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  • crime status. Research could evaluate the viability of the prosecution of violence against persons with disabilities as a hate crime, and whether special sentencing provisions permitted under most hate crime legislation serve as a deterrent.


The final area of research concerns programs aimed at preventing the victimization of people with disabilities and treating those who experience victimization. The points below come from the papers by Sobsey and Calder, Baladerian, and Sullivan.

  • Mechanisms of victimization. The list of potential mechanisms that may contribute to the increased risk of abuse for people with developmental disabilities is long. More research is required to determine which of the mechanisms play a significant role and what other factors are important.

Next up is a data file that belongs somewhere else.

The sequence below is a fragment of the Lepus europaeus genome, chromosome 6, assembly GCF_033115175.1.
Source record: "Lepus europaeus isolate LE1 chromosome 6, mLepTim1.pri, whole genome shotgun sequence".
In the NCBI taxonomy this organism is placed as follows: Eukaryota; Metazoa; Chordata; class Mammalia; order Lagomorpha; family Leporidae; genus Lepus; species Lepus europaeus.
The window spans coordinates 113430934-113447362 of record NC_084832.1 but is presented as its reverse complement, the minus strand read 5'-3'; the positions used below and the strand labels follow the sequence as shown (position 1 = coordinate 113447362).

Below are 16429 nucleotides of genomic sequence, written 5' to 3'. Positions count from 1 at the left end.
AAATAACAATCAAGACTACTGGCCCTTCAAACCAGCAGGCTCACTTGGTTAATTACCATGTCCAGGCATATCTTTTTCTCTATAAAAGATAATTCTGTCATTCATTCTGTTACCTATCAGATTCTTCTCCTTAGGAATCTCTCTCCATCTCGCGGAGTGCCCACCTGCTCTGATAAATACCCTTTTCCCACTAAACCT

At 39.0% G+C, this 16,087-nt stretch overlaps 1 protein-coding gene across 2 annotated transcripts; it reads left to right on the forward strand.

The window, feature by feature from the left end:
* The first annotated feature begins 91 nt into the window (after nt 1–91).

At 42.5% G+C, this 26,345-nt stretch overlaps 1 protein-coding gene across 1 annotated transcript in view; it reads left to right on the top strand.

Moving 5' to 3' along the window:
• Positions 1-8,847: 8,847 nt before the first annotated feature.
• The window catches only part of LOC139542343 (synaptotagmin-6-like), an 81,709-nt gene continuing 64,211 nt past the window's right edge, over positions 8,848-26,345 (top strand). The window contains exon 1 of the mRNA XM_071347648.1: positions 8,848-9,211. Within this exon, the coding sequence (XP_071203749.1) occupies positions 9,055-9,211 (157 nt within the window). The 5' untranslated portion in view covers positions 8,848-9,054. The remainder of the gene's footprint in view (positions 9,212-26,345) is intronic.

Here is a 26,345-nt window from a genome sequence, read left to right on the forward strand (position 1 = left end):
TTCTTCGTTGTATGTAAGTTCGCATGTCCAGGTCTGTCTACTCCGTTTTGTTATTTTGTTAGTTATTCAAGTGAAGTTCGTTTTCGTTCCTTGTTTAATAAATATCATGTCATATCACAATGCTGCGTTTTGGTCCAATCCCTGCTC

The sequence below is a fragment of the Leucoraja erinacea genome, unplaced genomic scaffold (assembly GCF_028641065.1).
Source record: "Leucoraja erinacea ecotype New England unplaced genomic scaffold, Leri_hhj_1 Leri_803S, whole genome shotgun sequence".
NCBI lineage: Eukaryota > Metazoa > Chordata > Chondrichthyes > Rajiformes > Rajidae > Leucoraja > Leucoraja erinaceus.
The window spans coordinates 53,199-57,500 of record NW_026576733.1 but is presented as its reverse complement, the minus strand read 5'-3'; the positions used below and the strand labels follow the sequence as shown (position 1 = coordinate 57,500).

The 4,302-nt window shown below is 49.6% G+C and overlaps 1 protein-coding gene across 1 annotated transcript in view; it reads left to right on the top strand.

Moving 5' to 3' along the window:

• Evaluation of prevention efforts. Many advocacy organizations and criminal justice agencies are experimenting with programs to prevent the victimization of persons with disabilities. These efforts often involve training persons with developmental disabilities how to avoid dangerous situations. Evaluations of the effectiveness of such programs in reducing victimization are critical to ensuring the safety of people with developmental disabilities.

  • Development of treatment programs. Research on the needs of crime victims with developmental disabilities could help inform the development of appropriate treatment programs, which once developed must also be evaluated.

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